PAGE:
Leicester City Council has stepped up efforts to keep children safe on the school run through the introduction of a new ‘camera car’ to enforce parking restrictions.
Fitted with automatic number plate recognition (ANPR) technology, the car will provide evidence to fine anyone caught stopping on ‘School Keep Clear’ markings between 8am-5pm from Monday to Friday.
At present, civil enforcement officers working for the city council can issue offenders with fixed penalty notices for stopping on the yellow zigzag markings.
However, as it can take officers several minutes to capture evidence, the council says offenders have been known to evade the fine by driving away before the ticket has been printed.
The camera car – leased from Nottingham City Council – will patrol 24 schools on a regular basis and made its first appearance earlier this month.
Cllr Kirk Master, assistant city mayor for neighbourhoods, said: “This is just one of a range of measures we’re taking to keep children safe on their way to and from school.
“We’ve been upgrading the signs and refreshing the road markings outside more than 20 city schools so that we can use the camera car to enforce the ‘no stopping’ restrictions that are not always respected by drivers.
“Motorists who stop on the zigzag lines, but drive off when they see one of our enforcement officers, won’t get away with that when the camera car is in use – now that ANPR evidence can be used to enforce the restrictions.”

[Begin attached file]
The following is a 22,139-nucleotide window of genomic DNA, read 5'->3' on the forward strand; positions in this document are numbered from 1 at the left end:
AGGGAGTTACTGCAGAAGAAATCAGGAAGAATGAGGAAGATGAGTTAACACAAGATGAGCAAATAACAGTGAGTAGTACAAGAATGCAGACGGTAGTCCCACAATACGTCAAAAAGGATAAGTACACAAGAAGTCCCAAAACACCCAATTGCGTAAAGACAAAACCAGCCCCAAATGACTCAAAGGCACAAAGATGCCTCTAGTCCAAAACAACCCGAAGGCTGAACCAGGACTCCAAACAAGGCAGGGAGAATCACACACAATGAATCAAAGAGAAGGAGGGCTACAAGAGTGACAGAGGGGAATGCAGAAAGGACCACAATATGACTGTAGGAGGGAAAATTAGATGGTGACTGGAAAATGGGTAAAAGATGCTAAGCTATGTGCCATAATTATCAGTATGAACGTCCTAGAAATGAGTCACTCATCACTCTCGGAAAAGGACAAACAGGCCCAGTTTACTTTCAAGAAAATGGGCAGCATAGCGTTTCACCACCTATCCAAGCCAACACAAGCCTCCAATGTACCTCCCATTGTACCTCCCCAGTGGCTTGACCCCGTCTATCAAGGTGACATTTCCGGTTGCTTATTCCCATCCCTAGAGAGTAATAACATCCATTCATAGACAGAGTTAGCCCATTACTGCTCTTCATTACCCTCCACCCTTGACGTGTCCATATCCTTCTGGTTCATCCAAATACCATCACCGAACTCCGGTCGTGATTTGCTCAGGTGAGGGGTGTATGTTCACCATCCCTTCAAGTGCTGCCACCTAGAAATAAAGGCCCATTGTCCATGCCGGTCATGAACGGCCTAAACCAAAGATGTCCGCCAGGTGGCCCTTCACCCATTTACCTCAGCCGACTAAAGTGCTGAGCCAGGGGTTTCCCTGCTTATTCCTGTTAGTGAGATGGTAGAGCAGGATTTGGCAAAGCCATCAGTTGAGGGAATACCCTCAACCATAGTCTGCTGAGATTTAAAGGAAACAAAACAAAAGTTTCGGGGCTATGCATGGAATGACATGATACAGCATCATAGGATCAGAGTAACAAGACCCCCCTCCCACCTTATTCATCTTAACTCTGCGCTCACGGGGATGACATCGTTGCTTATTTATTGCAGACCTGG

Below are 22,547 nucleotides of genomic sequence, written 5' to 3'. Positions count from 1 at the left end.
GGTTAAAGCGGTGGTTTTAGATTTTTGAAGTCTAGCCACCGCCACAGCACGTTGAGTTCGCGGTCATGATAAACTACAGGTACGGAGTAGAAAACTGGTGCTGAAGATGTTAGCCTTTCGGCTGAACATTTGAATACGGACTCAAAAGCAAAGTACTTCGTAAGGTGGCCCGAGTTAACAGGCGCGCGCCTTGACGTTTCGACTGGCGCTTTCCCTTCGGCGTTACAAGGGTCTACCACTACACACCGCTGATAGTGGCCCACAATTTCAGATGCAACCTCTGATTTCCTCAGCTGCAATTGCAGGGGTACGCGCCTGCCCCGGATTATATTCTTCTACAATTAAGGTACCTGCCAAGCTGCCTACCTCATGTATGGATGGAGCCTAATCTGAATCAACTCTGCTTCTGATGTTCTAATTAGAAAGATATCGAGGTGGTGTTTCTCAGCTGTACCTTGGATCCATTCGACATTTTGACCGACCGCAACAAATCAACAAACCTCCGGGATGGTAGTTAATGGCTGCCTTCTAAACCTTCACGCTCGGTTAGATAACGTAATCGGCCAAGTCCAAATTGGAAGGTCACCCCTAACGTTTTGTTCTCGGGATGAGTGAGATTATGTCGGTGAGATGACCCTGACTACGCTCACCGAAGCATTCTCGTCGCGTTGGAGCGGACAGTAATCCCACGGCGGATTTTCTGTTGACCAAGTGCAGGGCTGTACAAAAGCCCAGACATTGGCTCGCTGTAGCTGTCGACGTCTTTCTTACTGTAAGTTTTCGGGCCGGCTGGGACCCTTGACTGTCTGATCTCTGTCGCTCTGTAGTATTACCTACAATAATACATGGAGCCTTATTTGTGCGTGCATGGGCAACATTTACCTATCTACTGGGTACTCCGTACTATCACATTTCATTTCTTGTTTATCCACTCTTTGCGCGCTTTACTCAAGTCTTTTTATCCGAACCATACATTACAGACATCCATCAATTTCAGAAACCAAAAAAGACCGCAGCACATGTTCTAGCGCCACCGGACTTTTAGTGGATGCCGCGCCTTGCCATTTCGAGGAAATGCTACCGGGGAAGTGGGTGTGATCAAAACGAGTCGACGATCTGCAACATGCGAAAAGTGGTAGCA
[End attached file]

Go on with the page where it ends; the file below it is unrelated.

Reducing speeds near schools and pedestrian crossings
Leicester City Council has also installed vehicle-activated safety signs on parts of the city’s road network to reduce traffic speeds near schools, pedestrian crossings, sharp bends and known accident sites.
The work has been carried out as part of a city wide speed reduction and road safety programme – and the first seven signs were installed earlier this month.
The vehicle activated signs are connected to a central monitoring system, which will monitor their effect on traffic speeds.
Peter Soulsby, Leicester city mayor, said: “These initial seven signs are the result of us working closely with ward councillors to identify persistent problems, and in some cases responding to petitions demanding action to tackle speeding traffic.
“The sites involved in this first phase are where we think vehicle-activated signs could be very effective in warning drivers of particular dangers, and the need to slow down.”